The Yemen Truce Monitor provides near real-time data for use by media, analysts, policymakers, and the public to track key conflict developments during the ceasefire. It is updated once a week, on Tuesdays, with data covering events from the previous Saturday through Friday. The data will reflect the best available information at the time of release. Following publication, we will continue monitoring the details of all events and will update the data accordingly as new or better information becomes available (with updates published on a weekly basis).
The Yemen Truce Monitor allows users to track violations of the agreement to “halt … all offensive ground, aerial, and maritime military operations, inside and outside of Yemen” (Office of the Special Envoy of the Secretary-General for Yemen, 6 April 2022). The tool identifies truce violations as direct armed interactions between opposing armed groups,1These include actors affiliated with the Houthi government on one side, and the Hadi government, the Southern Transitional Council (STC), and the Saudi-led coalition, on the other side. as well as acts of remote violence — that may or may not hit a military target — including shelling, airstrikes, and drone strikes.2The monitor does not include the ‘Remote explosive/landmine/IED’ sub-event type as a truce violation. In the vast majority of cases, events from this sub-event type will be caused by devices planted before the truce.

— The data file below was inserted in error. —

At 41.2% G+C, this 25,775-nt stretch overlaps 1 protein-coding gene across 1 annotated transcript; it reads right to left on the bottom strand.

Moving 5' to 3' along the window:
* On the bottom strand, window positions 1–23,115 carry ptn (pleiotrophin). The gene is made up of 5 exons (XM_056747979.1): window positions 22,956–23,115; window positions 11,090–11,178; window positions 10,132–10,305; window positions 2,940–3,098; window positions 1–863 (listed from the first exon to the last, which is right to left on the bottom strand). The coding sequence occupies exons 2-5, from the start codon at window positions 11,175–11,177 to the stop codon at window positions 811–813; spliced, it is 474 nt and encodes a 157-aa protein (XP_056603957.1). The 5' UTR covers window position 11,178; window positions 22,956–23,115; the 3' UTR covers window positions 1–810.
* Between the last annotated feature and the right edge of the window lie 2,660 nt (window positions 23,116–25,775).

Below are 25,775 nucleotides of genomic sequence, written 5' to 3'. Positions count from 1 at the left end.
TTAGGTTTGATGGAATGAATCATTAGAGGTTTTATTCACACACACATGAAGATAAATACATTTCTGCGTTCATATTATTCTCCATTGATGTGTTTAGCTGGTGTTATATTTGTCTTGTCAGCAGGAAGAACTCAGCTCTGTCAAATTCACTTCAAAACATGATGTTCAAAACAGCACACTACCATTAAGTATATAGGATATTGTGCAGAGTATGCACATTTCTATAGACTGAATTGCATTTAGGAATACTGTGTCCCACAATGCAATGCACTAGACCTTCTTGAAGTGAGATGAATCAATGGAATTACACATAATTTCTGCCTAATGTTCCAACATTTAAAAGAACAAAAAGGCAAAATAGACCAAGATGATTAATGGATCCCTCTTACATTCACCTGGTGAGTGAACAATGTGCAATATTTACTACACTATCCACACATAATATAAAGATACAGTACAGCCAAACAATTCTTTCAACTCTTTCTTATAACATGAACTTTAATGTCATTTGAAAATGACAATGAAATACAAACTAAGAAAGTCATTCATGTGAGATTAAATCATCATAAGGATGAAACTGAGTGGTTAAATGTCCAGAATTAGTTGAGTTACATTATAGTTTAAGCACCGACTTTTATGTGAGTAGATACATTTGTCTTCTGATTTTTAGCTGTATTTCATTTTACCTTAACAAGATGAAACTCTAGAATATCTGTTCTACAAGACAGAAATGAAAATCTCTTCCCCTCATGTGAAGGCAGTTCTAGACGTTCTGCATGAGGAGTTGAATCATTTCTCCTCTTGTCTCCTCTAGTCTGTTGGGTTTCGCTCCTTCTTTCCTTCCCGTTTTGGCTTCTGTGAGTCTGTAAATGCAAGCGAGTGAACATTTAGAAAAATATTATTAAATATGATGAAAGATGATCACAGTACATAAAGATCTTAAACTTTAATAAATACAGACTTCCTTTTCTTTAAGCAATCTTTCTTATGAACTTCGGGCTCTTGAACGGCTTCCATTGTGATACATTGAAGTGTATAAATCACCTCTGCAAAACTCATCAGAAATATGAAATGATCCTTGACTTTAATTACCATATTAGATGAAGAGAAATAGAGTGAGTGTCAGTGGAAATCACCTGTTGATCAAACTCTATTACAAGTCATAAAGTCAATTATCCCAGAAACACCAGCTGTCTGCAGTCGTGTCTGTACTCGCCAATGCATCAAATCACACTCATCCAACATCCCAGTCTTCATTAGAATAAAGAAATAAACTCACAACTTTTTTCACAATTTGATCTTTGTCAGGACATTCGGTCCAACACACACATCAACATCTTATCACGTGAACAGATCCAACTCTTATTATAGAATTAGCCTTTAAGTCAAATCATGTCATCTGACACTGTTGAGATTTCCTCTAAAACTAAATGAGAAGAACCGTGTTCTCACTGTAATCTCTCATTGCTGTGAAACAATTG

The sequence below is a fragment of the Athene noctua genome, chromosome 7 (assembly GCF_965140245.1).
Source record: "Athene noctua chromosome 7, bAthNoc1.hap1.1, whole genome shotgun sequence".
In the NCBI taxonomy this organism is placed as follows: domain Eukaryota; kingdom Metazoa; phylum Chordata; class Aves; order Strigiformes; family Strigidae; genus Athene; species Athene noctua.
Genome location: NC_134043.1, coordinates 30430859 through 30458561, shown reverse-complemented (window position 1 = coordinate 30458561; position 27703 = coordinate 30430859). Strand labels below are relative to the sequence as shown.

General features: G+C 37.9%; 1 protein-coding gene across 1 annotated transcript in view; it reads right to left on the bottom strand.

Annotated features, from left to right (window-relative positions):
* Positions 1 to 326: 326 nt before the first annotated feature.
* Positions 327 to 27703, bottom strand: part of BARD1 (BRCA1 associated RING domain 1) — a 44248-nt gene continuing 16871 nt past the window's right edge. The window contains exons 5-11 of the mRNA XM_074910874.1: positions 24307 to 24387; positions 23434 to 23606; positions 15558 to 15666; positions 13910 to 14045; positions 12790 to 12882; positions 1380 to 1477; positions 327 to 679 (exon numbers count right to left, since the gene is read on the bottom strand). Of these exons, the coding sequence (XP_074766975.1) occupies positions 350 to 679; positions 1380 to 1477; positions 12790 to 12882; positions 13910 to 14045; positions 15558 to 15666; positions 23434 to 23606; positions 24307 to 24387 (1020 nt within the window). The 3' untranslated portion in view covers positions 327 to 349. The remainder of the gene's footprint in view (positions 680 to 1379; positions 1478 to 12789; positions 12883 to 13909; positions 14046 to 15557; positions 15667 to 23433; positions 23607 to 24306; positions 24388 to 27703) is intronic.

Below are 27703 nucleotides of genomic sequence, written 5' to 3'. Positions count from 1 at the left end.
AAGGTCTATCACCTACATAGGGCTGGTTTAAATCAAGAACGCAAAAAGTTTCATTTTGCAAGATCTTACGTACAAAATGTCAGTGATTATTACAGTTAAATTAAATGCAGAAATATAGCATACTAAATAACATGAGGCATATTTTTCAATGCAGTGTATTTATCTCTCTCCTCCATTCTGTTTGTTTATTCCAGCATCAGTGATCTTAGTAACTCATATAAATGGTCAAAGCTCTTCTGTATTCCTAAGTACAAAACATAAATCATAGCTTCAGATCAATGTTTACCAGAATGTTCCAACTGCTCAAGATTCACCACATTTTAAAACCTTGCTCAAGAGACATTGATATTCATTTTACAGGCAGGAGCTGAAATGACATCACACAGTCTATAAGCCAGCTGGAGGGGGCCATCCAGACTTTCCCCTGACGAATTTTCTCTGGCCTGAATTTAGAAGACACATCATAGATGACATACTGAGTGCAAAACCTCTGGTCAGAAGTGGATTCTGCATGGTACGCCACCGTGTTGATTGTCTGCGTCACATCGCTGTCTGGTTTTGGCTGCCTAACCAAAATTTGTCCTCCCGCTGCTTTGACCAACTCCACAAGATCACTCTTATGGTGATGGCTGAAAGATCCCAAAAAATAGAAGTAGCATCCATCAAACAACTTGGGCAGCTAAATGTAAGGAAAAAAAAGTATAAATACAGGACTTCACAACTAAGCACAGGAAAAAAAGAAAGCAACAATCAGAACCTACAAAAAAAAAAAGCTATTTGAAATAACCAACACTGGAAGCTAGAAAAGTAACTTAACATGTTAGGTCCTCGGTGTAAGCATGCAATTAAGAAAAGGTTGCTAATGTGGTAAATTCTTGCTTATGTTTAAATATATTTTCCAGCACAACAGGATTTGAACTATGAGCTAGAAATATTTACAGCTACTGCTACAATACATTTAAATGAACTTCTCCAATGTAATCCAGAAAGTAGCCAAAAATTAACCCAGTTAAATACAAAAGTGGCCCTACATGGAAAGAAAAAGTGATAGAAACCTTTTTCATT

The Yemen Truce Monitor does not track events that are the result of infighting between different actors from the same side of the conflict. Moreover, it does not record potential violations of a “freeze in current military positions on the ground” (Office of the Special Envoy of the Secretary-General for Yemen, 6 April 2022), such as the digging of trenches or the building of fortifications (for more on ACLED’s methodology, see the ACLED Codebook).
In addition to monitoring truce violations, the tool also provides a secondary dashboard that tracks the wider state of the conflict in Yemen and displays information on overall levels of organized political violence and violence targeting civilians since the start of ACLED coverage in January 2015. Users can find further analysis of the latest conflict trends in our weekly Regional Overviews.
Information & Analysis
Analysis of conflict and protest trends since the announcement of the truce at the start of April 2022.